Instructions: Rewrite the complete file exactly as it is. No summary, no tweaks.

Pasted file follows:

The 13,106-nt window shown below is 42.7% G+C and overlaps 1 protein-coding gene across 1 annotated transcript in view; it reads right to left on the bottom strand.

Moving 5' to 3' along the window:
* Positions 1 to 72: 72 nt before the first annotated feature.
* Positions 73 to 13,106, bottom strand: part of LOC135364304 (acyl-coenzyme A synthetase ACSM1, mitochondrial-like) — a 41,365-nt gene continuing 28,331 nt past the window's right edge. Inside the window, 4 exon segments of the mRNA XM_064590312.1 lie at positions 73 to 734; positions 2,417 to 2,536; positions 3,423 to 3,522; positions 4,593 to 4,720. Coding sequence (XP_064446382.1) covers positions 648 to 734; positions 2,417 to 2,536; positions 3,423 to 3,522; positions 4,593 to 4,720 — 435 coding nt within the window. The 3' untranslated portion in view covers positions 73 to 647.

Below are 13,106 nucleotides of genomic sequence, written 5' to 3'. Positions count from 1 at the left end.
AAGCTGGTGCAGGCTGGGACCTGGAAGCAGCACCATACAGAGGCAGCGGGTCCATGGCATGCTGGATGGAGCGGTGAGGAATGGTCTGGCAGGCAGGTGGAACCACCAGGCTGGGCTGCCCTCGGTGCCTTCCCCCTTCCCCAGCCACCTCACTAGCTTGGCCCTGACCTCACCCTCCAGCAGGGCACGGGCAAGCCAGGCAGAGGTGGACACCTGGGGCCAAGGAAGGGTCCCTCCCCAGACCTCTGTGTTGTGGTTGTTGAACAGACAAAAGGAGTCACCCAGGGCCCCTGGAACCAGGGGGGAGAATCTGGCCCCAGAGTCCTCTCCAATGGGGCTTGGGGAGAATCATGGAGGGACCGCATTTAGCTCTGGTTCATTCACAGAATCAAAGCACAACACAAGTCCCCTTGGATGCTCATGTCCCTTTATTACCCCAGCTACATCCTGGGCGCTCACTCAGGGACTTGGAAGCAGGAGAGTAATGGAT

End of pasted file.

The 13,106-nt window shown below is 42.7% G+C and overlaps 1 protein-coding gene across 1 annotated transcript in view; it reads right to left on the bottom strand.

Moving 5' to 3' along the window:
* Positions 1 to 72: 72 nt before the first annotated feature.
* Positions 73 to 13,106, bottom strand: part of LOC135364304 (acyl-coenzyme A synthetase ACSM1, mitochondrial-like) — a 41,365-nt gene continuing 28,331 nt past the window's right edge. Inside the window, 4 exon segments of the mRNA XM_064590312.1 lie at positions 73 to 734; positions 2,417 to 2,536; positions 3,423 to 3,522; positions 4,593 to 4,720. Coding sequence (XP_064446382.1) covers positions 648 to 734; positions 2,417 to 2,536; positions 3,423 to 3,522; positions 4,593 to 4,720 — 435 coding nt within the window. The 3' untranslated portion in view covers positions 73 to 647.

Below are 13,106 nucleotides of genomic sequence, written 5' to 3'. Positions count from 1 at the left end.
AAGCTGGTGCAGGCTGGGACCTGGAAGCAGCACCATACAGAGGCAGCGGGTCCATGGCATGCTGGATGGAGCGGTGAGGAATGGTCTGGCAGGCAGGTGGAACCACCAGGCTGGGCTGCCCTCGGTGCCTTCCCCCTTCCCCAGCCACCTCACTAGCTTGGCCCTGACCTCACCCTCCAGCAGGGCACGGGCAAGCCAGGCAGAGGTGGACACCTGGGGCCAAGGAAGGGTCCCTCCCCAGACCTCTGTGTTGTGGTTGTTGAACAGACAAAAGGAGTCACCCAGGGCCCCTGGAACCAGGGGGGAGAATCTGGCCCCAGAGTCCTCTCCAATGGGGCTTGGGGAGAATCATGGAGGGACCGCATTTAGCTCTGGTTCATTCACAGAATCAAAGCACAACACAAGTCCCCTTGGATGCTCATGTCCCTTTATTACCCCAGCTACATCCTGGGCGCTCACTCAGGGACTTGGAAGCAGGAGAGTAATGGAT